Friday, September 17, 2010

The REAL Sybil dies aged 95: Woman's Torquay hotel helped inspire Fawlty Towers

The hotelier who was the inspiration behind Basil Fawlty’s wife Sybil in the classic BBC comedy Fawlty Towers has died aged 95.
Beatrice Sinclair and her husband Donald were immortalised in fiction by John Cleese after he stayed at their Gleneagles Hotel in Torquay, Devon, in 1971.

Mr Cleese was staying in the resort while filming Monty Python's Flying Circus and became impressed by Mr Sinclair’s ‘wonderful’ rudeness. He is said to have terrorised his guests and at one point threw Eric Idle's suitcase behind a wall in the garden in case it contained a bomb.

Mr Sinclair barked and threw maps at them and Mr Cleese found his behaviour so funny he was inspired to write Fawlty Towers and create Basil in his image.

It is unclear how much of the character Sybil was based on Mrs Sinclair but during the Python's stay she apparently tried to charge Graham Chapman and Michael Palin a two week fee for a night's stay.

She was also the ‘driving force’ and founder of the hotel and her husband would always address her with 'Yes Dear', just as Basil addressed Sybil, played by Prunella Scales, in the popular TV series.

Mrs Donald - who always denied her husband was anything like Basil - died on Monday at the Georgian House care home in Torquay aged 95.

The hotel's current owner Brian Shone said: ‘She was the person who drove the business and she was the strong one. Whenever she told Donald what to do he would say “yes dear”. ‘I am sad. It's the end of an era but the era goes on, really. The Fawlty Towers theme is still carrying on and is as strong as ever. ‘We still get Japanese, Australians and Germans here on a daily basis. They just want to take photographs. We have six coaches a day stop outside.’

Mrs Sinclair remained silent for 30 years over the television series before finally speaking out to insist the Fawlty Towers image was not true. She said the image portrayed was unfair to the memory of her retired naval officer husband, who was torpedoed by the Nazis three times. Donald Sinclair died in 1981.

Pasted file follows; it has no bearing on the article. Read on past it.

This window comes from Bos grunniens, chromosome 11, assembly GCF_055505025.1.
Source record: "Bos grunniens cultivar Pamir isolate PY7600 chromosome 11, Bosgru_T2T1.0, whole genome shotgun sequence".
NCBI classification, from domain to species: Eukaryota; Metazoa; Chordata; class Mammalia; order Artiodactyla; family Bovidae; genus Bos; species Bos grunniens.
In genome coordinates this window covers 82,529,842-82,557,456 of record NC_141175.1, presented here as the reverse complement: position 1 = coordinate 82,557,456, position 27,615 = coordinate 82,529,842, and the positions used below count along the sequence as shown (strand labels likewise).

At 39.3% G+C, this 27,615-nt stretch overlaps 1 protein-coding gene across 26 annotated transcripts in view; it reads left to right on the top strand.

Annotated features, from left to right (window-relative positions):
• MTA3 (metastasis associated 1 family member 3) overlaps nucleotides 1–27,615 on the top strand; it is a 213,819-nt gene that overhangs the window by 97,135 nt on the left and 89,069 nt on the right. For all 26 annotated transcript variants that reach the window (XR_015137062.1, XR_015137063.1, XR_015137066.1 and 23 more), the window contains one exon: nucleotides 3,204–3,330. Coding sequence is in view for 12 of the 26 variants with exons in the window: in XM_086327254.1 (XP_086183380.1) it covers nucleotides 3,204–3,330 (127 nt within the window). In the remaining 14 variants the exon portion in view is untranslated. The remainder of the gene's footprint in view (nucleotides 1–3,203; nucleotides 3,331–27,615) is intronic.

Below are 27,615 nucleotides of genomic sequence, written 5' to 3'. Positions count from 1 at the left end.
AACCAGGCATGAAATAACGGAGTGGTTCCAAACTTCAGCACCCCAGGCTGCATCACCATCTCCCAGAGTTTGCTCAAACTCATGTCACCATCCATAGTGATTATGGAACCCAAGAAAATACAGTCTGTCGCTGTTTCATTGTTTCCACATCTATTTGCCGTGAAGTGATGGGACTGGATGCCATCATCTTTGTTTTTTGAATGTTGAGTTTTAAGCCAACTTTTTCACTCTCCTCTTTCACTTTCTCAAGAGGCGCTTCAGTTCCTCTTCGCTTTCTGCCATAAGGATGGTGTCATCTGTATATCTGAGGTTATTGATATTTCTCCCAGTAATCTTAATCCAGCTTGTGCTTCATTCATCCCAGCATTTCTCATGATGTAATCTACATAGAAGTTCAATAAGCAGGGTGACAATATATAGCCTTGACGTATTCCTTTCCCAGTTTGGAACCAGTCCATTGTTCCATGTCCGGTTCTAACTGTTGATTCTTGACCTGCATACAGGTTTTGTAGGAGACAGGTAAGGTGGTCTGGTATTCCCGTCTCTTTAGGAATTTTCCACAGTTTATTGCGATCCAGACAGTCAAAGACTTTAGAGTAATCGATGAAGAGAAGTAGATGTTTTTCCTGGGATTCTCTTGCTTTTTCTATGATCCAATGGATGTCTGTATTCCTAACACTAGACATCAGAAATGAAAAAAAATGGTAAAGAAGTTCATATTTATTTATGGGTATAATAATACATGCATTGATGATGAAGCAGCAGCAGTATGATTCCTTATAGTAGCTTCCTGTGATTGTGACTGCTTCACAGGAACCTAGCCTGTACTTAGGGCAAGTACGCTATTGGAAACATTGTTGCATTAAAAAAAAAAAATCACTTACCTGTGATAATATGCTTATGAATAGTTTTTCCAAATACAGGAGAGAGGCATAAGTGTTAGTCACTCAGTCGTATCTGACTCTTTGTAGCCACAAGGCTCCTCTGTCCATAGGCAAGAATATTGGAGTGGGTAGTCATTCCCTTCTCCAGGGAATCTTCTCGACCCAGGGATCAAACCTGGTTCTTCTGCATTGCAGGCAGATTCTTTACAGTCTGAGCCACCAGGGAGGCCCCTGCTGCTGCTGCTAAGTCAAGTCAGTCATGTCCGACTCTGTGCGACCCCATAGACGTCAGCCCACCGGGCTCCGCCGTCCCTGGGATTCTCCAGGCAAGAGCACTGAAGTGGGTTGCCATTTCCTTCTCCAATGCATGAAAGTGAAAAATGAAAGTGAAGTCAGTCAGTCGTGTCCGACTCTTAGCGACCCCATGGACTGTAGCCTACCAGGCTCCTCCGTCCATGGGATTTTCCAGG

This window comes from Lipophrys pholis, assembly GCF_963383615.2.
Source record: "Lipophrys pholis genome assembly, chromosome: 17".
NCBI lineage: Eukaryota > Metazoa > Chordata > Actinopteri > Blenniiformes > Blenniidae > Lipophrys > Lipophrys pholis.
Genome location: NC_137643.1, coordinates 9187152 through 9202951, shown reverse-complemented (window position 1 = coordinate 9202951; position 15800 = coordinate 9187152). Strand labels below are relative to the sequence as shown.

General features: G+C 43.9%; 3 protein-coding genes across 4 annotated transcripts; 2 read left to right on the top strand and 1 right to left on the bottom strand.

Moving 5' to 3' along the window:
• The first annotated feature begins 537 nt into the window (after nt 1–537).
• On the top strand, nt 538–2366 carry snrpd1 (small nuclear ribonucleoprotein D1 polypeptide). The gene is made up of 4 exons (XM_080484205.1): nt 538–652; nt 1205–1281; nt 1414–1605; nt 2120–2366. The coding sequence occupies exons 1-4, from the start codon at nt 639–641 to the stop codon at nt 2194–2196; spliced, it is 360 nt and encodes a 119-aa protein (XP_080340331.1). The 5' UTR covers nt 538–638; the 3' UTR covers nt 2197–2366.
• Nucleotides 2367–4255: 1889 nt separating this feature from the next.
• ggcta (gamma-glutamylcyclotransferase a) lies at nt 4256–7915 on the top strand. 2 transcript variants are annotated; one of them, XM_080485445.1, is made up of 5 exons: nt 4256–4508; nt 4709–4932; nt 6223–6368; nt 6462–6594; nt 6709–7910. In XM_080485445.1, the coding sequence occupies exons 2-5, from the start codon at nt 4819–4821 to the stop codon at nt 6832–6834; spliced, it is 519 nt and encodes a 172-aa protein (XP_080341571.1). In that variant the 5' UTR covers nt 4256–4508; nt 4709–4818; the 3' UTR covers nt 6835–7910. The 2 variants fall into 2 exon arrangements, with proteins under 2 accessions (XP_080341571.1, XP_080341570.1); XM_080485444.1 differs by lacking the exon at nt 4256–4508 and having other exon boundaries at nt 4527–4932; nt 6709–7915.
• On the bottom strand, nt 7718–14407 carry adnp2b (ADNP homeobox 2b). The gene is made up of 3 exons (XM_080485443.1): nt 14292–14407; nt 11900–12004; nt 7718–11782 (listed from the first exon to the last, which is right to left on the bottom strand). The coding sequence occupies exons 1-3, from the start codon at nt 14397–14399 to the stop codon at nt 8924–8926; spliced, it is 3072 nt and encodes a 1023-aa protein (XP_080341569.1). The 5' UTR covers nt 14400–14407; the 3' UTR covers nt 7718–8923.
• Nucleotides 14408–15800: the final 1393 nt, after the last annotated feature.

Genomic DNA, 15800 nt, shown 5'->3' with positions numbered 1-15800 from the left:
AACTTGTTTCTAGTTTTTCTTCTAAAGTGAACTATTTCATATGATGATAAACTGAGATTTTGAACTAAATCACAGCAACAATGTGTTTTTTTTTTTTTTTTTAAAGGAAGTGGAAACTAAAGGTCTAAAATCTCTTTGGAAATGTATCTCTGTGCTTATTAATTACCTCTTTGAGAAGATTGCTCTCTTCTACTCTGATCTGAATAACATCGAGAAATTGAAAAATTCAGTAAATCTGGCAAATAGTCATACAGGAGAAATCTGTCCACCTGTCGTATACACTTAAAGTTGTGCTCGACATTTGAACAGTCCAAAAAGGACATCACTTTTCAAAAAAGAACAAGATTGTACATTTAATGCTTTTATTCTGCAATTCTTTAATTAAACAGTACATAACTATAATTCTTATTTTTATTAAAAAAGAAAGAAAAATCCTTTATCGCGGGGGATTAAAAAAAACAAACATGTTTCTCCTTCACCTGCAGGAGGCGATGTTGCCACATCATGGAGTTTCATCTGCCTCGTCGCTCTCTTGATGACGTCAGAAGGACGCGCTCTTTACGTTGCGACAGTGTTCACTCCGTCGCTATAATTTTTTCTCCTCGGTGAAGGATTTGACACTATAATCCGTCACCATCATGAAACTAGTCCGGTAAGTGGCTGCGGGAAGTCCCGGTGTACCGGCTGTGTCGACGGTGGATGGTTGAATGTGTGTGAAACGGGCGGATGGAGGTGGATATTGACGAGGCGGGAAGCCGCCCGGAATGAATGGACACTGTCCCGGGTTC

Mr Shone bought the hotel for £1.5million in 2005 and says Mrs Sinclair visited a few times to see a refurbishment. He said: ‘She did come to the hotel a couple of times. She was a very, very nice lady. She really did not want to go in the Fawlty Towers direction at all. ‘It was a case of “you get on with it”. Sadly, she did not want to be part of it.’

Mrs Sinclair bought the house, then called Overnstey, for £7,000 in the 1960s while her sailor husband was at sea. She turned it into a hotel before renaming it Gleneagles and eventually persuaded her husband to leave the Royal Navy and join her.

In 1971 while Monty Python were filming in the area the cast and crew stayed in the hotel - a stay that would inspire Fawlty Towers.
During their stop one guest asked when the next bus would arrive to take them into town - and Mr Sinclair threw a timetable at him.
He then placed Eric Idle's suitcase behind a wall in the garden in case it contained a bomb - while it actually contained a ticking alarm clock.

Mr Sinclair also criticised the American-born Terry Gilliam's table manners for being too American because he had the fork in the ‘wrong’ hand. It is believed that incident inspired Basil's treatment of an American visitor in the episode 'Waldorf Salad'.

He also ‘flew into a fit of rage’ when he saw some builders having a tea break - thought to have inspired the episode where Basil thrashes his car with a branch.

Graham Chapman and Michael Palin decided to leave after just one night - but Mrs Sinclair gave them a bill for two weeks.

Mr Cleese’s co-star Palin supported his assessment of the couple, saying that Mr Sinclair saw the Pythons as a ‘colossal inconvenience’.

After leaving the hotel, Mrs Sinclair continued to live a short distance from the Gleneagles and later moved into a care home.


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